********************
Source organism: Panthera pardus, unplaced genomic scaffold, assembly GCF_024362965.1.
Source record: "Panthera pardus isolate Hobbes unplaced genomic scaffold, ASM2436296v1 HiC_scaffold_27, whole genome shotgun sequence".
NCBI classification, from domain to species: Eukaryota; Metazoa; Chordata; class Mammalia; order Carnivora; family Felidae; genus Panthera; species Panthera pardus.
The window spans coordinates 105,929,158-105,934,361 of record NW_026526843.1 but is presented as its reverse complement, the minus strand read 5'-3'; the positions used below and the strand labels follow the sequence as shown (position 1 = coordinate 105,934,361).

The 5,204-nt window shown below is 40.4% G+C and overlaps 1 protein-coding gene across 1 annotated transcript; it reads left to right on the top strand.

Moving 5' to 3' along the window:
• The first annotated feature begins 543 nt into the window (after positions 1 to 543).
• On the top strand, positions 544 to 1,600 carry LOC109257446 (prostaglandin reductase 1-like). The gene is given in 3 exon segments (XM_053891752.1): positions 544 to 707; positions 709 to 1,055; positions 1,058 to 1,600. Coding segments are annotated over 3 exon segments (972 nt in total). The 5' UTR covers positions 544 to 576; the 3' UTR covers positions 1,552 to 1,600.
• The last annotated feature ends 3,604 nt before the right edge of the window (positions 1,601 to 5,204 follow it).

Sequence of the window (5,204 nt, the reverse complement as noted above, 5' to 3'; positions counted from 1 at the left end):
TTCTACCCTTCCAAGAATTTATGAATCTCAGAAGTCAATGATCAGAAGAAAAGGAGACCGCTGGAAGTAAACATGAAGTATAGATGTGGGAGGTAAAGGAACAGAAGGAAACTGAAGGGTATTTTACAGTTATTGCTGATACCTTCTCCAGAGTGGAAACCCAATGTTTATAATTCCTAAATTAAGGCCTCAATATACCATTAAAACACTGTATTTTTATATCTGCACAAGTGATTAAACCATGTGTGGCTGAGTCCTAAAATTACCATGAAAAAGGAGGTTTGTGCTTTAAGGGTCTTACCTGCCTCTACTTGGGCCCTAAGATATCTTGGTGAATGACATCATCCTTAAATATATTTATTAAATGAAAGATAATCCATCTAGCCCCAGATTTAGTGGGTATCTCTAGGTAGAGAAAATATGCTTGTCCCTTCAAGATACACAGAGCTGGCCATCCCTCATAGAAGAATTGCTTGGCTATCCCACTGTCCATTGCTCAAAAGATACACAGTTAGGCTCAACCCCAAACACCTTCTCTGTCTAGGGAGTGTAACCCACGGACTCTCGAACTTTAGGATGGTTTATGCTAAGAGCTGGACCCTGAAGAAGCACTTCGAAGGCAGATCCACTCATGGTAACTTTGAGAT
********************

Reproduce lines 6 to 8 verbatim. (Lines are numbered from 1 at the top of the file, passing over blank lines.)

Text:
Moving 5' to 3' along the window:
• The first annotated feature begins 543 nt into the window (after positions 1 to 543).
• On the top strand, positions 544 to 1,600 carry LOC109257446 (prostaglandin reductase 1-like). The gene is given in 3 exon segments (XM_053891752.1): positions 544 to 707; positions 709 to 1,055; positions 1,058 to 1,600. Coding segments are annotated over 3 exon segments (972 nt in total). The 5' UTR covers positions 544 to 576; the 3' UTR covers positions 1,552 to 1,600.